We struck up a dialogue and began discussing a project on the theme of borders and boundaries.  Ursula grew up in Germany, and although she has lived in the UK for a long time, she is aware of an unseen “border” between herself and people she meets in this country, which perhaps allows her a slightly different, objective perspective on what she finds in the UK.  I was moved by her poem “Circular Ritual Insight” – simple ideas about migration/immigration and regretting a loss of humanity and kinship, but sincerely written with an insistent repetition that is hard to ignore.  This became a clear starting point for me to respond to once we began considering taking part in the Encounters project.

Meanwhile, Ursula was busy writing poems in response to some of the artwork she saw on my website.  This began with my Traces series from the In Parallel exhibition and she also responded to one of my mixed media collages from the In Parallel and Entwined book I made last year.  Circles and lines interest Ursula and she finds connections with these forms and subjects that she is investigating.  So for example, my works incorporating maps and landscape features of Shrewsbury, drew attention to the river loops around the town and adjacent Frankwell, and the line of flow of the River Severn.

“…

Sweet settlement behind the riverbank

Town in a circle, Frankwell in the other

River circles, flowing in a line

Town circles, lying side by side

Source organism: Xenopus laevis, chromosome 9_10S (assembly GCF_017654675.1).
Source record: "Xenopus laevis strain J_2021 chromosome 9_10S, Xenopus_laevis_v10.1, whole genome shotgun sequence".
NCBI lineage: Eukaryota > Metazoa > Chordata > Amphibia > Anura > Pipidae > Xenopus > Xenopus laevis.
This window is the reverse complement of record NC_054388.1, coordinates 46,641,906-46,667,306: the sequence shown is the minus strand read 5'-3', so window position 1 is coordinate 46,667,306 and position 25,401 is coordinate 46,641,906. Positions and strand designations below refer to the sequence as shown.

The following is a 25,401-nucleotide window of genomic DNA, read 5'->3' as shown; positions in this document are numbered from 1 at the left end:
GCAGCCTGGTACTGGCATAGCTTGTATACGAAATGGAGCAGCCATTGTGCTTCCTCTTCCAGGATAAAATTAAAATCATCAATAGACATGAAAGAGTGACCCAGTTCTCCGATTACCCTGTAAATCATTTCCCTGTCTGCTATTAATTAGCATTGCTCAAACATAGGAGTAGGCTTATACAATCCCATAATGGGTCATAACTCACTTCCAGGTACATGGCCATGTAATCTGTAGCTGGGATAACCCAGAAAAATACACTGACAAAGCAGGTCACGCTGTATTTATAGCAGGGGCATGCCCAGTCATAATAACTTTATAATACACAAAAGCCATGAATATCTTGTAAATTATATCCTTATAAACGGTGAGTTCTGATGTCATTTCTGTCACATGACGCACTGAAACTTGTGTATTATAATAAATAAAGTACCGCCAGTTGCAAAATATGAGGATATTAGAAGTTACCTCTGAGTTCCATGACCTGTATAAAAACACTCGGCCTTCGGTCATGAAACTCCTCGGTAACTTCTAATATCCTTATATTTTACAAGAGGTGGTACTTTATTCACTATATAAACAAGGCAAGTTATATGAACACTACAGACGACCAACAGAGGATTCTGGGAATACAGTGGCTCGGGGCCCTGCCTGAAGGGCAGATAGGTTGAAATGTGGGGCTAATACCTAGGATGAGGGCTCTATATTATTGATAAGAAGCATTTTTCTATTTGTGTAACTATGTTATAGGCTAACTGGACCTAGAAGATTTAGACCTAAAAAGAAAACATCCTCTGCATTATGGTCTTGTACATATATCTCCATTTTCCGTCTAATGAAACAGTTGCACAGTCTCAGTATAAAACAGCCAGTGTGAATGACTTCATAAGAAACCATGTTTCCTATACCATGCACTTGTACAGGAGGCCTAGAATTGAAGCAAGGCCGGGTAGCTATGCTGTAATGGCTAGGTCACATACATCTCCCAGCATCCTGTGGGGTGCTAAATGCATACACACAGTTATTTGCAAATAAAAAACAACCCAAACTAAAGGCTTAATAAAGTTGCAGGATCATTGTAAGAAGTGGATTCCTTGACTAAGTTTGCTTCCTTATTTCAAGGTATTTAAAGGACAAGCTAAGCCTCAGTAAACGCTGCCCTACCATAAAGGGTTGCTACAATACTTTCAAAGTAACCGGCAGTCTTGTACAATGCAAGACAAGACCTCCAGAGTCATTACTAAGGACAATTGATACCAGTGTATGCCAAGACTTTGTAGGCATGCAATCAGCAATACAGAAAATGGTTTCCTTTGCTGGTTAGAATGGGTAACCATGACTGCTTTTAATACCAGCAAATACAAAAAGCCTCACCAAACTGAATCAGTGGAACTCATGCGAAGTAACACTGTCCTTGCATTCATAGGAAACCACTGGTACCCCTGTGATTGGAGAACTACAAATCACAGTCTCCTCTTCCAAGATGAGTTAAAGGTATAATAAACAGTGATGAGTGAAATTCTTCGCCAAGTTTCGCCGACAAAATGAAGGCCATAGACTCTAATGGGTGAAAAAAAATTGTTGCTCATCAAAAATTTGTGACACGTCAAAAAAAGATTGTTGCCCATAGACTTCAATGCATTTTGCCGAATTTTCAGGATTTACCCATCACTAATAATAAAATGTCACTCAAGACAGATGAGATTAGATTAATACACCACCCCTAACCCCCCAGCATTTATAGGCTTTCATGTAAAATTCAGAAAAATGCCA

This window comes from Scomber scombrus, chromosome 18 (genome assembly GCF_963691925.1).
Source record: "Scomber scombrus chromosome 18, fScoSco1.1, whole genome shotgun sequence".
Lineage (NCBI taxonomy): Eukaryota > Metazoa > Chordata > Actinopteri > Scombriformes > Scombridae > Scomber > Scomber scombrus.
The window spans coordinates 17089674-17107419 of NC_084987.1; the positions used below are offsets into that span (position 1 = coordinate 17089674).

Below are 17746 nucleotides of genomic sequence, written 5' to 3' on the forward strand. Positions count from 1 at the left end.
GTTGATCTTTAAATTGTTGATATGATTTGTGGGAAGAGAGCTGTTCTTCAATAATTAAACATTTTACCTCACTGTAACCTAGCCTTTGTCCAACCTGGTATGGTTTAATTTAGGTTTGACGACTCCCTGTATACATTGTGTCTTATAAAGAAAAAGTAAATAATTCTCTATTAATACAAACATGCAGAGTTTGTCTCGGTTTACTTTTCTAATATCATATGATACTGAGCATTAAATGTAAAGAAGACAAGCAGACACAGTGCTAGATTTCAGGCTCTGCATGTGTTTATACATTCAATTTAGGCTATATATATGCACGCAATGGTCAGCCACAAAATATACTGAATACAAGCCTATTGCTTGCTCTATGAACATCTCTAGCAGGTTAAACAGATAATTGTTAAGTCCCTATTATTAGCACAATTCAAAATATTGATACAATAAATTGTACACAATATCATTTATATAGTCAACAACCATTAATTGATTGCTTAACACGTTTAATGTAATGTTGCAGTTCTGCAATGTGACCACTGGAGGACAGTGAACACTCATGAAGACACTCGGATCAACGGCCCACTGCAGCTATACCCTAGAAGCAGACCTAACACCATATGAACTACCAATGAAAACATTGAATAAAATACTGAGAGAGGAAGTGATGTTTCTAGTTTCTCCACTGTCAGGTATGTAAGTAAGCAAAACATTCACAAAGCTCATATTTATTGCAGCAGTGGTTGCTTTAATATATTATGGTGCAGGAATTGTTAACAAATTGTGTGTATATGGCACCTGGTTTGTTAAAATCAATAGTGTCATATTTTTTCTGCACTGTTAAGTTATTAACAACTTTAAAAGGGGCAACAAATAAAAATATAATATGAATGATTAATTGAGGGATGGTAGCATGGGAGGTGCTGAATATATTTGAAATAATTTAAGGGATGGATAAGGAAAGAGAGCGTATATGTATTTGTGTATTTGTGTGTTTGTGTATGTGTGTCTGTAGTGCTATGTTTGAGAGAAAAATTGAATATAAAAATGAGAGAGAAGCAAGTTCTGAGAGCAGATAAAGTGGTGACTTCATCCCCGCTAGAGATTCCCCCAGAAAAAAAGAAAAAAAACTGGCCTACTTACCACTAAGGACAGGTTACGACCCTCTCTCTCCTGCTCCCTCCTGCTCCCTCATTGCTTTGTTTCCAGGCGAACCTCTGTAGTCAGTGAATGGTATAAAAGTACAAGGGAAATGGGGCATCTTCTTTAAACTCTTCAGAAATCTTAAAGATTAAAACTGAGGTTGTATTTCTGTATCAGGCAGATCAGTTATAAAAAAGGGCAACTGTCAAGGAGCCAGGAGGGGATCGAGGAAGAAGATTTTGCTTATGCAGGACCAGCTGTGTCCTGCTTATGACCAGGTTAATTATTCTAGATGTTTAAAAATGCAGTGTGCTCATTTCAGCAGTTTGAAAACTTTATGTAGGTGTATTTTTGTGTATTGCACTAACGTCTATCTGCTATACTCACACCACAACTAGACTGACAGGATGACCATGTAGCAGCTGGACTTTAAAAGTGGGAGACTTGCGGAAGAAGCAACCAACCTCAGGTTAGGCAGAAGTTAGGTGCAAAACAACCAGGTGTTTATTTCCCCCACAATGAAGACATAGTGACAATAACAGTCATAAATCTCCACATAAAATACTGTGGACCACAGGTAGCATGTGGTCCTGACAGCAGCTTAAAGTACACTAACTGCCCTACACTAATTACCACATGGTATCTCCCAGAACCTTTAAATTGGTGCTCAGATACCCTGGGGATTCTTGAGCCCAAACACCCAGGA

…” (Extract from Severn Circles Traces © Ursula Troche 2017)

The poem Circle World takes a wider view considering what is needed for more harmonious global relationships.  There is a link back into Circle Ritual Insight too.

“Circle-World

Large point of ever-return

Held in its four corners, four

Directions, four hands, of

Time and continents

Hold it! Together!

Finger by finger, wind by earth

…” (Opening to Circle World © Ursula Troche 2018)

As my original collage was bound into a book, I produced a similar larger version for the exhibition:

Circumscribed, mixed media collage

I was running short of time before the exhibition, in order to produce another work in response to Circular Ritual Insight, but then by chance found a couple of images in a magazine of dancers from Gabon in Africa, and two mannequin hands touching.  They fitted the poem perfectly and were of just the right size, so they were destined for a collage.  I managed to obtain a suitable map of the globe and, with a bit of precise and intricate scalpel work, there was my collage:

Circular Ritual, paper collage

As a further reflection on the holding of hands, I recalled my series of works about the relations between successive family generations in my exhibition Imperfectly Natural.  This piece seemed to tie in with the poem, as it considers how despite strong parental bonds, we are all alone in the world and must forge new bonds and make friendships with our fellow humans.  Hands, of course, are how we begin to feel and explore the world from a young age.